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Topic: Under voltage protection (Read 3176 times) previous topic - next topic

BroHogan

Recently, I've made a little PCB that holds the ATmega168 along with the switching circuit LadyAda uses in the MintiBoost.
(http://ladyada.net/make/mintyboost/process.html)
It runs fine on 2xAA NiMH batteries. (Note, there is no voltage regulator on this board.)

However, I'm concerned about what may happen to the ATmega when the battery and the switcher output falls to low voltage levels.
(I think I may have lost the bootloader on one chip this way.)

I've researched a bit on "low voltage cut outs", and looked at the MAX8211, however, I was wondering if anyone has some thoughts on:

a.) the need to even worry about this
b.) the easiest way to do this if I should worry

I was also wondering that if, when the cut out threshold is reached, I could simply pull the Reset pin low, rather than switching off power completely? This way, I would only protect the ATmega.

Any advice is appreciated.
"Data is not information, information is not knowledge, knowledge is not understanding, understanding is not wisdom."
~ Clifford Stoll

BigMike

#1
May 08, 2008, 05:27 pm Last Edit: May 08, 2008, 05:27 pm by BigMike Reason: 1
Quote
I was also wondering that if, when the cut out threshold is reached, I could simply pull the Reset pin low, rather than switching off power completely?


This is a very common way of handling the problem.

Mike

admin

check the brownout detection fuse  in the ATmega datasheet
it does that exactly

leKuk

Quote
check the brownout detection fuse  in the ATmega datasheet
it does that exactly

hi massimo,
am i right that brownout detection is disabled on the atmega shipped with arduinos? if so, is there a reason for it?

best,
kuk

BroHogan

Gentlemen, thank you both for your helpful answers.

I looked at the ATmega datasheet and I now understand that the chip has a BOD that should protect it -assuming that the BODLEVEL 2:0 fuses are set. (Now curious as to what value - 111,110,100 - will check)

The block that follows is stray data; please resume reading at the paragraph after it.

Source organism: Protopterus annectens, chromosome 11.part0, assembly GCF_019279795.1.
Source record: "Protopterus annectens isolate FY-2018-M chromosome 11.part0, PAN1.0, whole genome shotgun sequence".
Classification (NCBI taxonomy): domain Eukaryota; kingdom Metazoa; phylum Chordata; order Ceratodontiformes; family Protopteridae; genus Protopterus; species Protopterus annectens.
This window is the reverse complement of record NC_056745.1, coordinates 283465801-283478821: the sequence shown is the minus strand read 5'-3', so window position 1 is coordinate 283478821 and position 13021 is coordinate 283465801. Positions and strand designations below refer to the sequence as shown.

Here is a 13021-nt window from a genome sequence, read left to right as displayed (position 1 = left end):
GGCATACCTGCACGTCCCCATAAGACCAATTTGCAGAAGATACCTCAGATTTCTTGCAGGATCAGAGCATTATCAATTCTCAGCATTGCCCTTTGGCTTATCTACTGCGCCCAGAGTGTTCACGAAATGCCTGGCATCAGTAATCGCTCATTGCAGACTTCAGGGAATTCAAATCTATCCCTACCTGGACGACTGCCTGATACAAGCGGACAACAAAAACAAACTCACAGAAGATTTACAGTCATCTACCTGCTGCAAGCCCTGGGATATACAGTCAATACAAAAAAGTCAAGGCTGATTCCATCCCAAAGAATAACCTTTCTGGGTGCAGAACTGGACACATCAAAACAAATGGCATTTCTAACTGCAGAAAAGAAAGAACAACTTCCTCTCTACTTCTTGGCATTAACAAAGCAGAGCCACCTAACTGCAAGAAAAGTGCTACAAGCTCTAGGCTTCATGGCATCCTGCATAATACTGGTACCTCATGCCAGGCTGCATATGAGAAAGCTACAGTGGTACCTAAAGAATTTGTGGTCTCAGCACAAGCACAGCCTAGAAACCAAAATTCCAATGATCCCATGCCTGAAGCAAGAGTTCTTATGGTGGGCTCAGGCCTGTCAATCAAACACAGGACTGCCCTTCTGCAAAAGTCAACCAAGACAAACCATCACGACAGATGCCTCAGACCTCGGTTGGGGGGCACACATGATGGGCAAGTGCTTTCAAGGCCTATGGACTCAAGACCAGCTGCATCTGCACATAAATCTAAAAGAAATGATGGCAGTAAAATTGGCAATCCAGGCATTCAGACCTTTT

I also see that I might be able to check a flag to see if a brown out occurred - MCUSR-BORF.

Since I'm using a 10K pullup on the reset line, the BOD functionality should work (if enabled).
(Now I wonder about those schematics that tie the Reset directly to Vcc.)

All this makes me feel a lot better about using my switcher.

Thanks again!
"Data is not information, information is not knowledge, knowledge is not understanding, understanding is not wisdom."
~ Clifford Stoll

BroHogan

kuk, (didn't see your post until I finished mine.)
You may be right . . .
http://www.arduino.cc/playground/Learning/Burn168
"Brown-out detection disabled; [BODLEVEL=111]"

If true, is it safe to change that?
From the Reference:
BODLEVEL 110 = a Vbot of 2.7V
BODLEVEL 100 = a Vbot of 4.3V
(BODLEVEL 111 = BOD disabled)

Then I really would feel better  8-)
"Data is not information, information is not knowledge, knowledge is not understanding, understanding is not wisdom."
~ Clifford Stoll

leKuk

as far i can tell it's "safe". i enabled BOD on two hands full of atmegas and they're all doing fine running on batteries. still i think there must be a reason not to enable it. i just can't think of one.



bens

#7
May 09, 2008, 12:20 am Last Edit: May 09, 2008, 12:21 am by bens Reason: 1
I believe the reason it comes disabled by default is that it's possible to run a mega48/88/168 at 1.8 V if your clock speed is 4 MHz or below (which is below the lowest BOD level).  If you are running your AVR at 5 V, you should, in my opinion, definitely enable BOD (and my recommendation is to set it to 4.3 V).  If your regulated voltage falls too low for too long, your AVR register states can get corrupted and you could end up in some bad/unexpected state without even knowing it.  This kind of problem can be very difficult to diagnose and could cause your project to react in dangerous or harmful ways.  BOD gives you easily observable feedback that there was a dip on your power line and in general is the safer course to follow.

- Ben

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